The First Minister: I express my regret at the announcement of that closure and my concern—which I am sure is felt by all members—for the people who worked there and who will have to find alternative employment. Our immediate task is to ensure that they have full support in that endeavour. Executive officials are meeting the company at this very moment and will meet the trade unions soon. The normal, successful arrangements—the partnership action for continuing employment strategy—will be put in place early to secure the advice for the work force that will, I hope, give them the new opportunities that they need.

The Presiding Officer: That concludes question time.

Mr Kenneth Gibson (Glasgow) (SNP): On a point of order. I do not think that the Procedure Committee at Westminster would be very impressed by the fact that, although six questions were lodged and in spite of the unfortunate absence of the Conservative leader, we got through only three questions in 20 minutes. My colleague, Gil Paterson, had a very important question to ask. I suggest—as other members have suggested—that you should reconsider the time that is allocated to questions at First Minister's question time.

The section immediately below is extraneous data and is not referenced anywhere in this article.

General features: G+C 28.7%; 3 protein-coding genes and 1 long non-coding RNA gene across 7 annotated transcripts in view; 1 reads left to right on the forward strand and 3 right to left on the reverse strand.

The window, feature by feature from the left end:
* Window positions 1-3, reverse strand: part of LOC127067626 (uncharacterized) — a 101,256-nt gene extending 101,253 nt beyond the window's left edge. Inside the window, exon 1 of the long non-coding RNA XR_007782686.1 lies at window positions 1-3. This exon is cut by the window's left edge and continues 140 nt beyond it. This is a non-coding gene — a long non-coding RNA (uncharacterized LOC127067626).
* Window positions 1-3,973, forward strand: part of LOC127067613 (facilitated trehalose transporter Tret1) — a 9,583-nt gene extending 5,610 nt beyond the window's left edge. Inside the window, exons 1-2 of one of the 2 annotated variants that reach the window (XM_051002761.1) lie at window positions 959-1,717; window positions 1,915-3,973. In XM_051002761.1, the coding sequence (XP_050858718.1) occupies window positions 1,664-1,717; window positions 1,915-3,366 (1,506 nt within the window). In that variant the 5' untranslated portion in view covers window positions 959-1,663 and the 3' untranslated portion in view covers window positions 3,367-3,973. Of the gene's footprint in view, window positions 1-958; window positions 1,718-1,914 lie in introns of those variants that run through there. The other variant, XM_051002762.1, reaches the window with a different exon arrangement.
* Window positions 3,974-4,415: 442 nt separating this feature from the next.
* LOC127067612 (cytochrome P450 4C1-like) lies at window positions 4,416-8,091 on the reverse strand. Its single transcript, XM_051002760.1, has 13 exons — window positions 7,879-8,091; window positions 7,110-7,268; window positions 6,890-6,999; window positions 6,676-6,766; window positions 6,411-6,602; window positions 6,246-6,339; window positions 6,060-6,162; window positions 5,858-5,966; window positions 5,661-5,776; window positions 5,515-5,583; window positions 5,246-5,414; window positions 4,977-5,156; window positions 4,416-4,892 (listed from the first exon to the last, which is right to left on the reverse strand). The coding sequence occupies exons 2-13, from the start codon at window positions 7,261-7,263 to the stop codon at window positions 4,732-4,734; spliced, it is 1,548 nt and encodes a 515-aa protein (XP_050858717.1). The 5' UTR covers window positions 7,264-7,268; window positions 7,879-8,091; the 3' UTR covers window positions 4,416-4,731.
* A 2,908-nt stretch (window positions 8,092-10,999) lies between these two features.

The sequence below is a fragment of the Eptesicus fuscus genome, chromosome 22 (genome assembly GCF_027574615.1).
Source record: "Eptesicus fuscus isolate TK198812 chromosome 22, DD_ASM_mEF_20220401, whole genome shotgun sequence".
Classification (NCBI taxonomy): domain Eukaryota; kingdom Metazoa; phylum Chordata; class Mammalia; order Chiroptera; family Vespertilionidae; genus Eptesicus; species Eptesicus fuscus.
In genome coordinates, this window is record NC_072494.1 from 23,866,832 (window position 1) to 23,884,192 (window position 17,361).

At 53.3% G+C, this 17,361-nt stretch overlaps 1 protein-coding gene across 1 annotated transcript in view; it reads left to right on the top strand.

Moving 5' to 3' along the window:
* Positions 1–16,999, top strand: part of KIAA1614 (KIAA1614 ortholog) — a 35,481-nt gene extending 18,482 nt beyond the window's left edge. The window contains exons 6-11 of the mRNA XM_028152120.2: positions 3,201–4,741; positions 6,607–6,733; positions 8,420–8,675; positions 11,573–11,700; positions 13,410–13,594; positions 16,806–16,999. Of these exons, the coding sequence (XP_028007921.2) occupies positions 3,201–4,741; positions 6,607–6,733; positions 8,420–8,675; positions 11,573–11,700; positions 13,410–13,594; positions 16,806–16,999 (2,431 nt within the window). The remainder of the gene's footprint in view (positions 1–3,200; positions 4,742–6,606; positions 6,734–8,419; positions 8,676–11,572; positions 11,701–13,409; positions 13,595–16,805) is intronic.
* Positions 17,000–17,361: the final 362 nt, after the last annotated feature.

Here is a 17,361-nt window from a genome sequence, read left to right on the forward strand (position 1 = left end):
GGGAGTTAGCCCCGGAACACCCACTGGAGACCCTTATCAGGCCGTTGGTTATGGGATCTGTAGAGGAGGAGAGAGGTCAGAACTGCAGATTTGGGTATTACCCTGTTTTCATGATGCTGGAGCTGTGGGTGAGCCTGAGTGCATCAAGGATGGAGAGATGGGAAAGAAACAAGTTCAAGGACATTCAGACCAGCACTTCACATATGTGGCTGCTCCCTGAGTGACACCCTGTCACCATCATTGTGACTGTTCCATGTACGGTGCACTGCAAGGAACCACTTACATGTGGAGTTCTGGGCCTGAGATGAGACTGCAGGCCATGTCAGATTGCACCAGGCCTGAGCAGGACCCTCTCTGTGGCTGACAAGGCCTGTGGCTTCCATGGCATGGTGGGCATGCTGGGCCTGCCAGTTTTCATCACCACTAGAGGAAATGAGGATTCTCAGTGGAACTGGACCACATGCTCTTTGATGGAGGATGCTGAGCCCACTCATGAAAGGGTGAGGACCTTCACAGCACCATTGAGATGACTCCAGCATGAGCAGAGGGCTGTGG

The Presiding Officer: I have some good news for members. When we move to Aberdeen, a slightly longer period will be allowed for questions. We will see how that goes. I also say—looking generally at ministers—that it would be helpful if we had shorter answers as well as shorter questions. They are full of good material, no doubt, but they could be crisper.


The Presiding Officer (Sir David Steel): The next item of business is a debate on motion S1M-3078, in the name of Malcolm Chisholm, on action to recruit, retain and value nurses, and two amendments to that motion.


The Minister for Health and Community Care (Malcolm Chisholm): The delivery of health services for patients requires a combination of sustained investment and reform—investment in staff, equipment, facilities and new treatments, and reform of ways of working and service organisation in collaboration with patients and front-line staff. Often, in recent weeks, I have seen and read commentators suggest that investing in capacity and investing in reform are two alternative strategies for improving the national health service. Investing in staff has even been portrayed as investing in a bottomless pit that would leave few resources over for reform. That is nonsense. At the heart of that nonsense is a real misunderstanding of what we mean by reform in the NHS. I shall say more about that in next week's debate.

Investing in staff is central to investing in reform. Front-line staff know their patients best; they know what their patients want and how they could make changes to improve their patients' experience. The key to reform is allowing them to do that. By "them", I refer to the whole health care team, and I thank and pay tribute to the invaluable contribution of every member of that team.